Larry Goodman and Allan Feldman first met when they were eleven. Feldman’s family had moved from Albany Park to Rogers Park, and, luck of the alphabetical draw, F coming before G, in class Allan Feldman sat in front of Larry Goodman. At that first morning’s recess, Larry introduced Feldman to his friends, and the two of them walked home together after school; they lived only a block apart. 

From the very beginning there was nothing the two of them couldn’t talk about: sports, girls, their vague ambitions. Larry was a kid with no meanness, no malice, to him. Feldman remembered Larry once telling him that he thought he couldn’t bring himself to hit another boy in the face. Feldman thought it the statement of a boy with a good heart, especially since at the time he felt he himself would have no difficulty in doing so, and often fantasised about doing it. Of course, Larry said nothing about kicking a guy in the nuts — which, in sleeping with Elaine, if he did, is what Larry had done to Feldman. 

In their friendship Larry and Feldman never asked much of each other, certainly not through their boyhood years. Nor did Feldman recall their burdening each other with their troubles.

Feldman had a ping-pong table in the finished basement of his house, and he and Larry played hours and hours of ping-pong together. Feldman didn’t remember those long games as competitions so much as their being in tandem, as if they were a doubles team, though each was playing on different sides of the table. Their rallies could run to sixty or seventy shots. In ping-pong as in life, they knew each other’s moves, all of them, or so Feldman thought. Elaine’s claim to have slept with Larry made him think otherwise.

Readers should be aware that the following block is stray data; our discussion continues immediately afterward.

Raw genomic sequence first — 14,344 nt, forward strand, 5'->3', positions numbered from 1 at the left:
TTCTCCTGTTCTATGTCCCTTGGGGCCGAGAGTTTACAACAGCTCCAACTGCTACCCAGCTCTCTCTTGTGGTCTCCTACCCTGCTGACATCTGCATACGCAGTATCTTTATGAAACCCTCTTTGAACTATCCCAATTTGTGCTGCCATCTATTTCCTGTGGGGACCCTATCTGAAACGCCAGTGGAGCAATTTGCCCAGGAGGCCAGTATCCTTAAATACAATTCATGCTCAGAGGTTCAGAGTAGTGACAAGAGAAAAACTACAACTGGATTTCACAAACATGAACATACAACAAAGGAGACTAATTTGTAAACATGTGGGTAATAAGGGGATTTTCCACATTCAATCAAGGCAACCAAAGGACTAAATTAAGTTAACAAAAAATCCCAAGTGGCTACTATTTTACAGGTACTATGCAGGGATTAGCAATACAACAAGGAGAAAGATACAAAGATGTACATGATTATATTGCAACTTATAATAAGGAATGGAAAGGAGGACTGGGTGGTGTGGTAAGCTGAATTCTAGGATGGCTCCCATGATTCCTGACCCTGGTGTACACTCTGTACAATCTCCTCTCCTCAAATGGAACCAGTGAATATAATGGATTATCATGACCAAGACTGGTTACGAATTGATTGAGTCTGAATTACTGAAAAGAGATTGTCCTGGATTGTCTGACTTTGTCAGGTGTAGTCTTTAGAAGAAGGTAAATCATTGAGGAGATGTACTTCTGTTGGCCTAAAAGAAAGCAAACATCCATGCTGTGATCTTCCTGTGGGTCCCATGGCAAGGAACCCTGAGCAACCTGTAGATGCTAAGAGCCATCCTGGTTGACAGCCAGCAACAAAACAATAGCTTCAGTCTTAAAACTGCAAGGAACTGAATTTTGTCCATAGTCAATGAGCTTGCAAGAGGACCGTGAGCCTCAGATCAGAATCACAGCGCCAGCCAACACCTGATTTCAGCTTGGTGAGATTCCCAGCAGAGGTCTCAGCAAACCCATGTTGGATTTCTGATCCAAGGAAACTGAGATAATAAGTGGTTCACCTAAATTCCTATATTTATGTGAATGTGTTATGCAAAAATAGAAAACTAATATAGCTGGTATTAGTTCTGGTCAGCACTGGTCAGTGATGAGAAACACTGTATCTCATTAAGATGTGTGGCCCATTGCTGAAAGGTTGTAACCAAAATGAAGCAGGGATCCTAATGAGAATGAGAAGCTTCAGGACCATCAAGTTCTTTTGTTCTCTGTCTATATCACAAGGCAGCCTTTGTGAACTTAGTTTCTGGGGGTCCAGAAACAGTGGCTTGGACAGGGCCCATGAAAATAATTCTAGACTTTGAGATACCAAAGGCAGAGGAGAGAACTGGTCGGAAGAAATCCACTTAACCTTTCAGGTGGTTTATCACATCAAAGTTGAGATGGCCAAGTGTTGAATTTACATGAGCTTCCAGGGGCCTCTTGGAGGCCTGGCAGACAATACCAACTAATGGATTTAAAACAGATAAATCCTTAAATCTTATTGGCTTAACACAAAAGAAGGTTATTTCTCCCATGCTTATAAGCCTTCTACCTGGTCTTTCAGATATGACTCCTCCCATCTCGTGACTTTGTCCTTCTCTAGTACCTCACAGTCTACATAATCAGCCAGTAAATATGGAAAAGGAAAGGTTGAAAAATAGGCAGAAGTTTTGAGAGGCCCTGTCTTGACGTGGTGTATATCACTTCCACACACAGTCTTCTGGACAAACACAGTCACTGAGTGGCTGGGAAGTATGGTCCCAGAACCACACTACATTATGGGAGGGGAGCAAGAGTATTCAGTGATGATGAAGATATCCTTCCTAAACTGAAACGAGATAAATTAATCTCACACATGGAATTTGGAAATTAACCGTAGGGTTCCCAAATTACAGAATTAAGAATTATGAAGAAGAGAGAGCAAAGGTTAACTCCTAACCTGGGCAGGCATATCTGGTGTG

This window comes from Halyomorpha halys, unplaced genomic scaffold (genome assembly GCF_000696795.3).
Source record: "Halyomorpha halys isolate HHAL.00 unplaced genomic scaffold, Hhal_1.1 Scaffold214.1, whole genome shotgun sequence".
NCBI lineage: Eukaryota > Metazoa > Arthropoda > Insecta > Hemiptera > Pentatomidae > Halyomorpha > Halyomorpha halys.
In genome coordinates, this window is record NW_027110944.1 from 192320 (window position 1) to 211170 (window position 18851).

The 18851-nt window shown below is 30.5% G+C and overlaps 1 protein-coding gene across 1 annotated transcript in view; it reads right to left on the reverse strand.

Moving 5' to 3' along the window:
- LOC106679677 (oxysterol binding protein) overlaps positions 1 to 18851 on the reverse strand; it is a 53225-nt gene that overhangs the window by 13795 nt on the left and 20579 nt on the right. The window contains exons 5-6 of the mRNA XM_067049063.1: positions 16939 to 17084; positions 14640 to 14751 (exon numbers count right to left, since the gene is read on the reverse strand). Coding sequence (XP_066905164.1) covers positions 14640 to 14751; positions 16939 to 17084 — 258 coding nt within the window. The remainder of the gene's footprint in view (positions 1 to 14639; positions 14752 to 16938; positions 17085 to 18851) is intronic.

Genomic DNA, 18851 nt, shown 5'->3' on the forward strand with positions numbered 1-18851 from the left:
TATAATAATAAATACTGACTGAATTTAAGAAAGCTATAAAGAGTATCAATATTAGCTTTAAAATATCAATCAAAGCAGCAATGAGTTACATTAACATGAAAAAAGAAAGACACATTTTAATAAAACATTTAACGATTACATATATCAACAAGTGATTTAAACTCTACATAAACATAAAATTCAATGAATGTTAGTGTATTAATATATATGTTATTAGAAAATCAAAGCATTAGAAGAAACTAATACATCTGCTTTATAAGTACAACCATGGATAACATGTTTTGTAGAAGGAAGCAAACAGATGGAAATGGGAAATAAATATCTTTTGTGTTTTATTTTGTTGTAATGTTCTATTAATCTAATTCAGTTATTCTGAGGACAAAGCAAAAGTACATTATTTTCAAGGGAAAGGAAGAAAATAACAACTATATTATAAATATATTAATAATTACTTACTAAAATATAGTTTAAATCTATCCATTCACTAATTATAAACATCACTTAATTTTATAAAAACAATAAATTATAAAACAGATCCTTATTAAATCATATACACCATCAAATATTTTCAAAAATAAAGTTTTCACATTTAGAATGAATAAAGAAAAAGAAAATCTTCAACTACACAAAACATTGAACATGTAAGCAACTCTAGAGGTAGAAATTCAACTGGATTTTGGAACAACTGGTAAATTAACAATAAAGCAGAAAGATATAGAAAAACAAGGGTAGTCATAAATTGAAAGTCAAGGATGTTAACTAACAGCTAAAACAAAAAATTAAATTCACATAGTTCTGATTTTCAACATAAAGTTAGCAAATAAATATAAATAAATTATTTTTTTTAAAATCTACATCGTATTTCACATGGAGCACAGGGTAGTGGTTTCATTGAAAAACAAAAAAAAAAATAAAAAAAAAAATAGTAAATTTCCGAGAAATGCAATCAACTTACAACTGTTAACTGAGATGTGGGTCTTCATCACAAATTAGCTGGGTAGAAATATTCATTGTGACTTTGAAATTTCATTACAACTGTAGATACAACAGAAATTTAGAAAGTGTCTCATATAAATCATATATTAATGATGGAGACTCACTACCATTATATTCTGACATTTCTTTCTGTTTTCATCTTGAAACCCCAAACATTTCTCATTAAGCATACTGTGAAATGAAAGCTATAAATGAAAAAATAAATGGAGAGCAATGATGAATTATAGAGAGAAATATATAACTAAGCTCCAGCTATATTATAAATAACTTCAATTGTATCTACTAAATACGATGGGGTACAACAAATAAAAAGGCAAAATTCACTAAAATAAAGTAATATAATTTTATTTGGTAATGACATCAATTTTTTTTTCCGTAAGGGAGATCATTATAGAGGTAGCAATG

Feldman went to the University of Wisconsin, Larry to Illinois. Spring vacation of their junior year fell on the same week, and Larry proposed they take a tour of the great cat-houses of the Middle West. And so they did: beginning in Danville, moving on to Kankakee, Terre Haute, Steubenville, and Covington, in Kentucky. They drove Feldman’s mother’s Chevy Bel Air. What Feldman chiefly remembers of the trip is endless laughter. Once, outside Youngstown, Ohio, they were laughing so hard the Chevy went off the road and into a ditch. 

After college Larry went to work for an uncle in the cardboard box business. The uncle had no children, and the plan was that someday he, Larry, would take over the business, a lucrative one. The plan went up in flames when, a few years later, the uncle, a widower, remarried a strong-willed woman with two sons, whom his uncle brought into the business, leaving Larry odd man out. Around this time Larry’s marriage, to a girl he went to high school with named Marilyn Rothman, fell apart.